Traditional Chinese Gardens: Where Man and Nature Are One
Traditional Chinese Gardens: Where Man and Nature Are One is the first sizeable English edition of writings garnered from Chen Congzhou' s encyclopedic oeuvre on classical Chinese gardens. In this book' s first section, “Aesthetics of Garden Making”, the author goes beyond garden-making per se to delineate the Chinese garden' s direct or indirect ties with classical Chinese poetry and prose, traditional Chinese painting and calligraphy, Kunqu Opera, architecture and dwellers' everyday life. In the thirteen articles featured in the second section, “Where Man and Nature Are One”, a scholarly Chen Congzhou turns himself into a consummate tour guide, as he shows his readers around some of the nation' s best gardens, ushers them into fascinating scenes and sights in certain deep recesses or along a serpentine corridor or trail while reeling off one anecdote after another about people, history or events off his finger-tips and reciting legendary poems and quoting beautiful prose passages, but all the while he goes on with his soliloquy on such garden-making aspects as siting, layout, view borrowing, in-situ and in-motion viewing, rockwork, architectural structures, landscape paintings, calligraphic inscriptions, and so on.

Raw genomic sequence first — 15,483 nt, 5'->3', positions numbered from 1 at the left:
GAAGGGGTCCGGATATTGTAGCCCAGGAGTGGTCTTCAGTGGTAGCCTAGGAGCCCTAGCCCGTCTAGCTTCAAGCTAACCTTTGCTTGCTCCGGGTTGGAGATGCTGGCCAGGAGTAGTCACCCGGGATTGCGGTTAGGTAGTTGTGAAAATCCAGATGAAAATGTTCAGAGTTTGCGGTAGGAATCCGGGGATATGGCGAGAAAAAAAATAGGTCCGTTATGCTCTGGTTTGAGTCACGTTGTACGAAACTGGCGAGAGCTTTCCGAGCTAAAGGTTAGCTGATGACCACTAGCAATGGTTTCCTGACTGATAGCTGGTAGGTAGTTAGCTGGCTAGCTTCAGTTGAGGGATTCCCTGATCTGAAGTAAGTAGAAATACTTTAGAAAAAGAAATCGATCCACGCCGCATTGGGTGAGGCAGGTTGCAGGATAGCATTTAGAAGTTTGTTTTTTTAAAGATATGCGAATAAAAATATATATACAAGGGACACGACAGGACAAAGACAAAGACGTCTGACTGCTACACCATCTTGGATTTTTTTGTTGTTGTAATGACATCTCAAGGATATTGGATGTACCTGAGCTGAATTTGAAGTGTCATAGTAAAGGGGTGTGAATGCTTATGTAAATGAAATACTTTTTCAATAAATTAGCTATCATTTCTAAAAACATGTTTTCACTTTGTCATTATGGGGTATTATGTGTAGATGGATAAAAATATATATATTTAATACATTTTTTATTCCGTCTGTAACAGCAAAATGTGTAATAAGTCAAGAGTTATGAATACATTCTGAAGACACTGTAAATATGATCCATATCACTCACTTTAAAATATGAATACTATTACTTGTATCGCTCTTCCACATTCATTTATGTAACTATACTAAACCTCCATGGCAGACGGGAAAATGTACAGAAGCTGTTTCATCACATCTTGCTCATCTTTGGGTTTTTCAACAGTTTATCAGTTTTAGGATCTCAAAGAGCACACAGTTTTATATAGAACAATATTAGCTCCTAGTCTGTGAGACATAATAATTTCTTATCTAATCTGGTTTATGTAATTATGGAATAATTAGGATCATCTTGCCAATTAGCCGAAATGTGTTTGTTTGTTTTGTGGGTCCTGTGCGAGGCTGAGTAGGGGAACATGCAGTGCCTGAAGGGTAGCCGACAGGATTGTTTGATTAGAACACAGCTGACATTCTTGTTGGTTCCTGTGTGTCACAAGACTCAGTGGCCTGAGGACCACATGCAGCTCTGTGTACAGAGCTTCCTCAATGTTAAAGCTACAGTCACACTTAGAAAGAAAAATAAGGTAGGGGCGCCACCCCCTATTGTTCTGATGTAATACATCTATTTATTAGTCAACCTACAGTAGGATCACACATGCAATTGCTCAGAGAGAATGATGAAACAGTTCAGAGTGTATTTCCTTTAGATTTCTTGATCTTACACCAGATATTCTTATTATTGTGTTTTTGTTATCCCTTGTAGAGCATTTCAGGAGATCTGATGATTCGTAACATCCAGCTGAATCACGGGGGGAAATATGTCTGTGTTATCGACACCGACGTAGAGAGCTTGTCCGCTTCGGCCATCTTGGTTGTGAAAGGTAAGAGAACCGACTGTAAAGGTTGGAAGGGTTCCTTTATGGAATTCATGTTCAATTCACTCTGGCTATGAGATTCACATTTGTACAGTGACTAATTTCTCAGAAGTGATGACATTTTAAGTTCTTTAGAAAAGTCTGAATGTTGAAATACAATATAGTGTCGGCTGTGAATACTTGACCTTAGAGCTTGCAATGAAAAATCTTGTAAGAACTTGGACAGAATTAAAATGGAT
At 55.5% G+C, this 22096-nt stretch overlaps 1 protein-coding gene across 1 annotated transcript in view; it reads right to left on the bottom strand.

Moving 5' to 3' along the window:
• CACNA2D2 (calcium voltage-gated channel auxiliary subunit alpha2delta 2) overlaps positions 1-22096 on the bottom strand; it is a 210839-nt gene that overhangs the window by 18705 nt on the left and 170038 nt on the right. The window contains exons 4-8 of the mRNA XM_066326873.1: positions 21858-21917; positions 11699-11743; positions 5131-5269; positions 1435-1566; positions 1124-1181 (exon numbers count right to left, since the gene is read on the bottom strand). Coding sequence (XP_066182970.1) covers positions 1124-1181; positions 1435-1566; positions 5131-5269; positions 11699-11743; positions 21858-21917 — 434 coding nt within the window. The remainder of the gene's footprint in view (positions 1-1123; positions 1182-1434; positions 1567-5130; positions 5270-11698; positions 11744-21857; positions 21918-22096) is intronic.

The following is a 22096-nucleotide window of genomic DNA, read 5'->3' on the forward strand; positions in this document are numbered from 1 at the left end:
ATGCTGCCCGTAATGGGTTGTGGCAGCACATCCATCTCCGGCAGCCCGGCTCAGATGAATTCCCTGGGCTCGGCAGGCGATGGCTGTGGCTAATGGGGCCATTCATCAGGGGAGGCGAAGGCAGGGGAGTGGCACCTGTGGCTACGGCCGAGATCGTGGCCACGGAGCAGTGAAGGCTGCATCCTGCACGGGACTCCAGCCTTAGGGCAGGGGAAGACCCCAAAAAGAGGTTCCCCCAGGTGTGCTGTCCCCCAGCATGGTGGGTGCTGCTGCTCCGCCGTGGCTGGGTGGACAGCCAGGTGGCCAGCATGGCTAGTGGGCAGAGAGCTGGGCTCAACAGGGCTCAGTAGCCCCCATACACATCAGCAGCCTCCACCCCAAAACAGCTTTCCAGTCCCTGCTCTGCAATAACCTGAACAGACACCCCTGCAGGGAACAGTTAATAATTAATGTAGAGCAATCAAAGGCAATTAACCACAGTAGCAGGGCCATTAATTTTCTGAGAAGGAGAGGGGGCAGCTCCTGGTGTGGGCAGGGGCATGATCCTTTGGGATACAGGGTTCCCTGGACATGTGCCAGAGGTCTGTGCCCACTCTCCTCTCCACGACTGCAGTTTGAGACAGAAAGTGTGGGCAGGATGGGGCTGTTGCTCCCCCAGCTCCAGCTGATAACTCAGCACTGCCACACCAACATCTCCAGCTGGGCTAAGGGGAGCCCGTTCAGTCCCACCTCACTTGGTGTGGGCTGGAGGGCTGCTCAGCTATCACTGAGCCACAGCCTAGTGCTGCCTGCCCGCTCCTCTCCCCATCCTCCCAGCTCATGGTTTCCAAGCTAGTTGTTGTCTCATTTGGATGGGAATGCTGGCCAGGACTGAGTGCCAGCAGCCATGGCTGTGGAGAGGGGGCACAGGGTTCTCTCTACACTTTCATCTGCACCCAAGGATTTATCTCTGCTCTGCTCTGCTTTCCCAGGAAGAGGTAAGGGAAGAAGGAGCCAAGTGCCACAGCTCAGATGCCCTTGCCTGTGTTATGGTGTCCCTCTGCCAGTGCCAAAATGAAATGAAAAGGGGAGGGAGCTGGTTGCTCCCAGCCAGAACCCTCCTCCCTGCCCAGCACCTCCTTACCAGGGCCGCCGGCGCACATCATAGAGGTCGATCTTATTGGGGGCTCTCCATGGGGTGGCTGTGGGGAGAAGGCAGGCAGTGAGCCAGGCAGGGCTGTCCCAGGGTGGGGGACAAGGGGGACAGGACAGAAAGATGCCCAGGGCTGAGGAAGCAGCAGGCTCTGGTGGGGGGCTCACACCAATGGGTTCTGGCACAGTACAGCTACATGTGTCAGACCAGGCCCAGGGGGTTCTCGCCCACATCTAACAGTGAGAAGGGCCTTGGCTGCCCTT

About the Author
Chen Congzhou (1918-2000), a native of Hangzhou, Zhejiang province, a Tongji University professor of architecture, the leading Chinese garden historian of his generation, as well as a practicing landscape architect who played a vital role in conservation of classical Chinese gardens. A five-installment monograph, “On Gardens”, established him as the father of gardens of 20th- century China.